The effects of SOCS3 in airway diseases have been studied previously. In these studies, the suppression of SOCS3 resulted in tissue damage, whereas its overexpression reduced disease progression [3539]. The inhibition of SOCS3 mRNA expression is related to the imbalance of cytokine signaling observed in the bronchial epithelium of patients with chronic obstructive airway disease [39]. By up-regulating epithelial SOCS3, the inhibition of ROS production ameliorates lung inflammation induced by influenza A viruses [35]. In the models of ALI induced by high glucose and IgG immune complexes, SOCS3 overexpression is demonstrated to be a negative regulator of the JAK/STAT3 signaling pathway that reduces the inflammation of alveolar epithelial cells [36, 37]. To our knowledge, this is the first time that Gas6/Axl signaling has been associated with the SOCS3 expression of the alveolar epithelium in ALI.

We found that Gas6/Axl signaling suppressed the IR-induced activation of NF-κB. The TLRs are activated by a wide array of signals from tissues in response to oxidative stress, which initiates the inflammatory responses and the development of IR-ALI [8, 9, 40]. TRAF6 is an adaptor protein that participates in the transduction of upstream signals from TLR4, activates the downstream pathway of NF-κB, and leads to the production of pro-inflammatory cytokines [4144]. SOCS proteins are intracellular immune regulators that modulate TLR signaling cascades [22, 45]. A previous study has found that the activation of SOCS1 inhibits the TLR4-TRAF6 signaling pathway in rat intestinal I/R injury [46]. In the present study, SOCS3 might have participated in the modulation of the TRAF6/NF-κB pathway by Gas6/Axl signaling in IR-ALI.

There are two main limitations in this study. First, the other TAMs, Tyro3 and MerTK, may have some immunomodulatory properties. Although Gas6 has the highest affinity for Axl receptor, and the effect of Gas6 is mediated by activating p-Axl specifically, the effects of these signals on IR-ALI were not measured in this study. Second, IR-ALI is a complex pathogenic condition that involves inflammatory cells, the pulmonary vascular endothelium, and the alveolar epithelium. The role of the endothelium of pulmonary vessels was not explored in this study. In other models of endothelial cells, Gas6 can abrogate apoptosis induced by injuries such as serum starvation, hypertonicity, and laminar shear stress [4749]. In contrast, in mouse models of endotoxinemia, vasculitis, and heart transplantation, Gas6 promotes leukocyte extravasation, inflammation, and thrombosis by enhancing interactions between endothelial cells, platelets, and leukocytes [50]. Although the present study demonstrated the benefits of epithelial Gas6/Axl signaling in IR-ALI, further studies are warranted to identify the role of Gas6 in the crosstalk between the epithelium, endothelium, and inflammatory cells.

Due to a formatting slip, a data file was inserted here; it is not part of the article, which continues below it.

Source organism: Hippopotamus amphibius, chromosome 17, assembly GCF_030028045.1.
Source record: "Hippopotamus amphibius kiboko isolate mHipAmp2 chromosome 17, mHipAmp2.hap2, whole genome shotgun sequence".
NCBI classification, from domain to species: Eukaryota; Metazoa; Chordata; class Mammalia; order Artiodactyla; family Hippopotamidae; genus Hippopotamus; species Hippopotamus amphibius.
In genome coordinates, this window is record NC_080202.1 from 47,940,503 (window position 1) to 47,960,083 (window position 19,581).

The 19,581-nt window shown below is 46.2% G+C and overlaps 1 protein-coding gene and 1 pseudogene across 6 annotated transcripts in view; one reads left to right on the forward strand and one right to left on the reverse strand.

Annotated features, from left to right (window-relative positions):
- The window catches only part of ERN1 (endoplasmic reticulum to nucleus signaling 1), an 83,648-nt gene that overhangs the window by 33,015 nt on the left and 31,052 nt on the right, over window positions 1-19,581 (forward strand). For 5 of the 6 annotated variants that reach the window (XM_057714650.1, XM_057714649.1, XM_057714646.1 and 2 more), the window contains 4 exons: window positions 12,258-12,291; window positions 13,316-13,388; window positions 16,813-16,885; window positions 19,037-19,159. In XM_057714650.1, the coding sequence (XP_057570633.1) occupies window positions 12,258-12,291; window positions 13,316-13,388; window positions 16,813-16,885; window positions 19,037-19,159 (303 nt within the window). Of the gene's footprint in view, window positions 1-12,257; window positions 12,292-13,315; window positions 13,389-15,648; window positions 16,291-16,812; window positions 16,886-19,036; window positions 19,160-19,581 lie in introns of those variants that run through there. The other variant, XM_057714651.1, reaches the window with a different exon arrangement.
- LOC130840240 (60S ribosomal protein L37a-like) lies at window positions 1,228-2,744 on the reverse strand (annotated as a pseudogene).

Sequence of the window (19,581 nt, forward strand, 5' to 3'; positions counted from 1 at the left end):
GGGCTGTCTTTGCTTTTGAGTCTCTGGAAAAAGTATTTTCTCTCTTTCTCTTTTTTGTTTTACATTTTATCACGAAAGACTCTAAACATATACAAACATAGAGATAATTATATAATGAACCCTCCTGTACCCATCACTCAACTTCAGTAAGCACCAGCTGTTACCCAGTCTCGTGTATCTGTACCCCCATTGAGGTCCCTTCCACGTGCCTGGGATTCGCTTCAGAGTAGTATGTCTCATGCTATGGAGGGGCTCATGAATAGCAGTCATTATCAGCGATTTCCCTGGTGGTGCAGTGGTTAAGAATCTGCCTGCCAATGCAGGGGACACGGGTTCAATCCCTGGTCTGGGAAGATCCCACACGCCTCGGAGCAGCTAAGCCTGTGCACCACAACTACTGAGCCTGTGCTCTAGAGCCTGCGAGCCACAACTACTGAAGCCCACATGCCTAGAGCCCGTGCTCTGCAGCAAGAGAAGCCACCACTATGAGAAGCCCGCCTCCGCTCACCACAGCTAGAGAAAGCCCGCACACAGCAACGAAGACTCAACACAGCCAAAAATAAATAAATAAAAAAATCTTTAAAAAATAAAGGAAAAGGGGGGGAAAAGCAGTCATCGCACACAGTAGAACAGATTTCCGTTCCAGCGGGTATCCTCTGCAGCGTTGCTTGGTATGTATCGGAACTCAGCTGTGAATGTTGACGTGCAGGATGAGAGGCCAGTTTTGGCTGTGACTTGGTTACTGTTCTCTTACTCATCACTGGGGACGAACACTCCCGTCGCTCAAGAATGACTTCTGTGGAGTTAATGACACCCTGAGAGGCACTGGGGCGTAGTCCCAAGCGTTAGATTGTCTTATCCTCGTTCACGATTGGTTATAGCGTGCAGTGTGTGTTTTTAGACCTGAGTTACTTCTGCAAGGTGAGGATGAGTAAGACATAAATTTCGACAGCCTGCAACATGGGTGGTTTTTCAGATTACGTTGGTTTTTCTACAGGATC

In conclusion, Gas6 up-regulates phosphorylation of Axl on alveolar epithelium in IR-ALI. The Gas6/Axl signaling activates the SOCS3-mediated pathway and attenuates IR-related inflammation and injury. Clinical studies are warranted to determine the therapeutic effects of Gas6/Axl signaling in IR-ALI in humans.

Supporting information

S1 Fig. Raw images of western blot data.

https://doi.org/10.1371/journal.pone.0219788.s002

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S1 Table. Data of the effects of Gas6 on lung edema.

https://doi.org/10.1371/journal.pone.0219788.s003

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S2 Table. Data of the expression of proinflammatory cytokines.

https://doi.org/10.1371/journal.pone.0219788.s004

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S3 Table. Data of neutrophil count and lung injury score.

https://doi.org/10.1371/journal.pone.0219788.s005

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S5 Table. Data of endogenous Gas6 levels in perfusate and SOCS3, Axl, Gas6 mRNA expressions in lung tissues and MLE12.

https://doi.org/10.1371/journal.pone.0219788.s007

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Acknowledgments

This work was supported by grants from Tri-Service General Hospital (Award numbers: TSGH-C104-089, TSGH-C106-069, CH-NDMC-106-1); Ministry of National Defense-Medical Affairs Bureau (Award numbers: MAB-105-054, MAB-107-040, MAB-108-032); Teh-Tzer Study Group for Human Medical Research Foundation (B1061066); Landseed Hospital (Award number: LSH-2016-03). We acknowledge the technical supports provided by Instrument Center of National Defense Medical Center.